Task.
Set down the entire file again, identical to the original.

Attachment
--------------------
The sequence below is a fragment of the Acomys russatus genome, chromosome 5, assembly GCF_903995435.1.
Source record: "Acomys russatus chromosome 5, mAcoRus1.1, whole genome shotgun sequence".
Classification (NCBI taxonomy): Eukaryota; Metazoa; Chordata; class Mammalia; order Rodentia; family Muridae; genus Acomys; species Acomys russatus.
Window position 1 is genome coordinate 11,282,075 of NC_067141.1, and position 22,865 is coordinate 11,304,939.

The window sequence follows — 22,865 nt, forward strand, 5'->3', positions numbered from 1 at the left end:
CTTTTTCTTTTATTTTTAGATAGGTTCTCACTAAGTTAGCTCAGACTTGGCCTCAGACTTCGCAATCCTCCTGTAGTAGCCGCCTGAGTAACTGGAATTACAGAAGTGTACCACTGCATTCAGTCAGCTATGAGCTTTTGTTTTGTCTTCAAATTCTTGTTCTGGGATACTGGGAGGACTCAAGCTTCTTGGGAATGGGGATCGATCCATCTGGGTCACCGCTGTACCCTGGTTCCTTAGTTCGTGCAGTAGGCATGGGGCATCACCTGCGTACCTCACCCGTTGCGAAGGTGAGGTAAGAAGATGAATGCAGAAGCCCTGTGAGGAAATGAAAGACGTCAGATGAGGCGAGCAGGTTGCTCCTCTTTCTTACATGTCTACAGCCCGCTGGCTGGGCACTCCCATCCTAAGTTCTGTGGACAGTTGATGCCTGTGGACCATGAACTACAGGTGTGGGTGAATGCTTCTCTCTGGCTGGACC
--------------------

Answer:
The sequence below is a fragment of the Acomys russatus genome, chromosome 5, assembly GCF_903995435.1.
Source record: "Acomys russatus chromosome 5, mAcoRus1.1, whole genome shotgun sequence".
Classification (NCBI taxonomy): Eukaryota; Metazoa; Chordata; class Mammalia; order Rodentia; family Muridae; genus Acomys; species Acomys russatus.
Window position 1 is genome coordinate 11,282,075 of NC_067141.1, and position 22,865 is coordinate 11,304,939.

The window sequence follows — 22,865 nt, forward strand, 5'->3', positions numbered from 1 at the left end:
CTTTTTCTTTTATTTTTAGATAGGTTCTCACTAAGTTAGCTCAGACTTGGCCTCAGACTTCGCAATCCTCCTGTAGTAGCCGCCTGAGTAACTGGAATTACAGAAGTGTACCACTGCATTCAGTCAGCTATGAGCTTTTGTTTTGTCTTCAAATTCTTGTTCTGGGATACTGGGAGGACTCAAGCTTCTTGGGAATGGGGATCGATCCATCTGGGTCACCGCTGTACCCTGGTTCCTTAGTTCGTGCAGTAGGCATGGGGCATCACCTGCGTACCTCACCCGTTGCGAAGGTGAGGTAAGAAGATGAATGCAGAAGCCCTGTGAGGAAATGAAAGACGTCAGATGAGGCGAGCAGGTTGCTCCTCTTTCTTACATGTCTACAGCCCGCTGGCTGGGCACTCCCATCCTAAGTTCTGTGGACAGTTGATGCCTGTGGACCATGAACTACAGGTGTGGGTGAATGCTTCTCTCTGGCTGGACC